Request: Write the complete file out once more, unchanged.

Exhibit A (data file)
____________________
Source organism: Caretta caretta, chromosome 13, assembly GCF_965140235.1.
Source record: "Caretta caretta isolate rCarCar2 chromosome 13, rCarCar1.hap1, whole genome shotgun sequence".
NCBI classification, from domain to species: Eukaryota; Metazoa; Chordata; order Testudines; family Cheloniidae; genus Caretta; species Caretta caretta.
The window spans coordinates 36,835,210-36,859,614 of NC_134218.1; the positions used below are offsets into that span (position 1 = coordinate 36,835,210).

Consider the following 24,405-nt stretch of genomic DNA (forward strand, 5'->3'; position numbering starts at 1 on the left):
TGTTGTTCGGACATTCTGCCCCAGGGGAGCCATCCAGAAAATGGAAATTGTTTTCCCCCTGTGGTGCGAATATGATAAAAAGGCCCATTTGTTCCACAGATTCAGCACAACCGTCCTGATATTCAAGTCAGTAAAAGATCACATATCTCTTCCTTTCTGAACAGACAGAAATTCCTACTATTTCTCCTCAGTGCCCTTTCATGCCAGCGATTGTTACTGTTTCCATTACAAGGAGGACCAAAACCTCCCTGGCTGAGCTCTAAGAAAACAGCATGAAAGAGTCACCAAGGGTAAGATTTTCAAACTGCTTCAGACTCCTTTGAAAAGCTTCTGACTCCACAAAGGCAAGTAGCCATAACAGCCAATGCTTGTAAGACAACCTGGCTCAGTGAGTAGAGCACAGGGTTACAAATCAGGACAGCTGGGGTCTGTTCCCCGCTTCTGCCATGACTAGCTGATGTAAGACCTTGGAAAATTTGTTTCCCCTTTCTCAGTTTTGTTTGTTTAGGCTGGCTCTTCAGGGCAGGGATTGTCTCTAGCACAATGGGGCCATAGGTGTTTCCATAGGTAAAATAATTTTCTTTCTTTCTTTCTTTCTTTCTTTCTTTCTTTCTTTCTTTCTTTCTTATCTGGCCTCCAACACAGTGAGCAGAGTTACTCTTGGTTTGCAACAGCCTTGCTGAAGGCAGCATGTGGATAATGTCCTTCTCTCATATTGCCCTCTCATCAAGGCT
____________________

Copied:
Source organism: Caretta caretta, chromosome 13, assembly GCF_965140235.1.
Source record: "Caretta caretta isolate rCarCar2 chromosome 13, rCarCar1.hap1, whole genome shotgun sequence".
NCBI classification, from domain to species: Eukaryota; Metazoa; Chordata; order Testudines; family Cheloniidae; genus Caretta; species Caretta caretta.
The window spans coordinates 36,835,210-36,859,614 of NC_134218.1; the positions used below are offsets into that span (position 1 = coordinate 36,835,210).

Consider the following 24,405-nt stretch of genomic DNA (forward strand, 5'->3'; position numbering starts at 1 on the left):
TGTTGTTCGGACATTCTGCCCCAGGGGAGCCATCCAGAAAATGGAAATTGTTTTCCCCCTGTGGTGCGAATATGATAAAAAGGCCCATTTGTTCCACAGATTCAGCACAACCGTCCTGATATTCAAGTCAGTAAAAGATCACATATCTCTTCCTTTCTGAACAGACAGAAATTCCTACTATTTCTCCTCAGTGCCCTTTCATGCCAGCGATTGTTACTGTTTCCATTACAAGGAGGACCAAAACCTCCCTGGCTGAGCTCTAAGAAAACAGCATGAAAGAGTCACCAAGGGTAAGATTTTCAAACTGCTTCAGACTCCTTTGAAAAGCTTCTGACTCCACAAAGGCAAGTAGCCATAACAGCCAATGCTTGTAAGACAACCTGGCTCAGTGAGTAGAGCACAGGGTTACAAATCAGGACAGCTGGGGTCTGTTCCCCGCTTCTGCCATGACTAGCTGATGTAAGACCTTGGAAAATTTGTTTCCCCTTTCTCAGTTTTGTTTGTTTAGGCTGGCTCTTCAGGGCAGGGATTGTCTCTAGCACAATGGGGCCATAGGTGTTTCCATAGGTAAAATAATTTTCTTTCTTTCTTTCTTTCTTTCTTTCTTTCTTTCTTTCTTTCTTTCTTATCTGGCCTCCAACACAGTGAGCAGAGTTACTCTTGGTTTGCAACAGCCTTGCTGAAGGCAGCATGTGGATAATGTCCTTCTCTCATATTGCCCTCTCATCAAGGCT